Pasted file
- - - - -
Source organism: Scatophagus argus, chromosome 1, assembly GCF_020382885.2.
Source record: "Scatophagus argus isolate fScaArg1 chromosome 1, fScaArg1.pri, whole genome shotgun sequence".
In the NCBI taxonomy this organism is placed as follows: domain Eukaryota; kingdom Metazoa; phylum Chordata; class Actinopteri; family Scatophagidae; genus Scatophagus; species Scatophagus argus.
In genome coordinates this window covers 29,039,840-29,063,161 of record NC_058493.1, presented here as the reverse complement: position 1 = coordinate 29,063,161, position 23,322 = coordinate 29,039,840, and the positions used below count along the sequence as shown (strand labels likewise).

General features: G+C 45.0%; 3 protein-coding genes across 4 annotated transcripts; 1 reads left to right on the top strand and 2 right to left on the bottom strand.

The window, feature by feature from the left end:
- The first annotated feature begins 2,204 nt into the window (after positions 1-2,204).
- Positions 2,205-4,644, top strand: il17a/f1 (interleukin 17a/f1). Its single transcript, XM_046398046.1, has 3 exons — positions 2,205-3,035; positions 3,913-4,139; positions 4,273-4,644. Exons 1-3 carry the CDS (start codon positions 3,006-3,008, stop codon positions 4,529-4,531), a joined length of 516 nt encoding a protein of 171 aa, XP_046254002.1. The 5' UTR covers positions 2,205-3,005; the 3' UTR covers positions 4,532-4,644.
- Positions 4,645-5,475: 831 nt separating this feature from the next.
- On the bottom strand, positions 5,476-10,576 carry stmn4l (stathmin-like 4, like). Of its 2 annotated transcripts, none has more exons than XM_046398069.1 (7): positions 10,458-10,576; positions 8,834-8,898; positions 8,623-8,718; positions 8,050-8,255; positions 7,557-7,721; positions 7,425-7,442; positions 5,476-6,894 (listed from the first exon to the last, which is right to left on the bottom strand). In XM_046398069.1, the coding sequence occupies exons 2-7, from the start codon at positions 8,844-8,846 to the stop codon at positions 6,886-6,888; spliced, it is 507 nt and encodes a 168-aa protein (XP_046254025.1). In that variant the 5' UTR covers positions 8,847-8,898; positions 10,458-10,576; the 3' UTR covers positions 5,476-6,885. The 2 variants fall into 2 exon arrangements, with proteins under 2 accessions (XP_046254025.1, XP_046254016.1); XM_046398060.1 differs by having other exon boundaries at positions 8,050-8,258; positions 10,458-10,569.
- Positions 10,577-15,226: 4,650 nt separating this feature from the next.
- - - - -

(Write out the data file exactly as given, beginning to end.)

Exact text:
Source organism: Scatophagus argus, chromosome 1, assembly GCF_020382885.2.
Source record: "Scatophagus argus isolate fScaArg1 chromosome 1, fScaArg1.pri, whole genome shotgun sequence".
In the NCBI taxonomy this organism is placed as follows: domain Eukaryota; kingdom Metazoa; phylum Chordata; class Actinopteri; family Scatophagidae; genus Scatophagus; species Scatophagus argus.
In genome coordinates this window covers 29,039,840-29,063,161 of record NC_058493.1, presented here as the reverse complement: position 1 = coordinate 29,063,161, position 23,322 = coordinate 29,039,840, and the positions used below count along the sequence as shown (strand labels likewise).

General features: G+C 45.0%; 3 protein-coding genes across 4 annotated transcripts; 1 reads left to right on the top strand and 2 right to left on the bottom strand.

The window, feature by feature from the left end:
- The first annotated feature begins 2,204 nt into the window (after positions 1-2,204).
- Positions 2,205-4,644, top strand: il17a/f1 (interleukin 17a/f1). Its single transcript, XM_046398046.1, has 3 exons — positions 2,205-3,035; positions 3,913-4,139; positions 4,273-4,644. Exons 1-3 carry the CDS (start codon positions 3,006-3,008, stop codon positions 4,529-4,531), a joined length of 516 nt encoding a protein of 171 aa, XP_046254002.1. The 5' UTR covers positions 2,205-3,005; the 3' UTR covers positions 4,532-4,644.
- Positions 4,645-5,475: 831 nt separating this feature from the next.
- On the bottom strand, positions 5,476-10,576 carry stmn4l (stathmin-like 4, like). Of its 2 annotated transcripts, none has more exons than XM_046398069.1 (7): positions 10,458-10,576; positions 8,834-8,898; positions 8,623-8,718; positions 8,050-8,255; positions 7,557-7,721; positions 7,425-7,442; positions 5,476-6,894 (listed from the first exon to the last, which is right to left on the bottom strand). In XM_046398069.1, the coding sequence occupies exons 2-7, from the start codon at positions 8,844-8,846 to the stop codon at positions 6,886-6,888; spliced, it is 507 nt and encodes a 168-aa protein (XP_046254025.1). In that variant the 5' UTR covers positions 8,847-8,898; positions 10,458-10,576; the 3' UTR covers positions 5,476-6,885. The 2 variants fall into 2 exon arrangements, with proteins under 2 accessions (XP_046254025.1, XP_046254016.1); XM_046398060.1 differs by having other exon boundaries at positions 8,050-8,258; positions 10,458-10,569.
- Positions 10,577-15,226: 4,650 nt separating this feature from the next.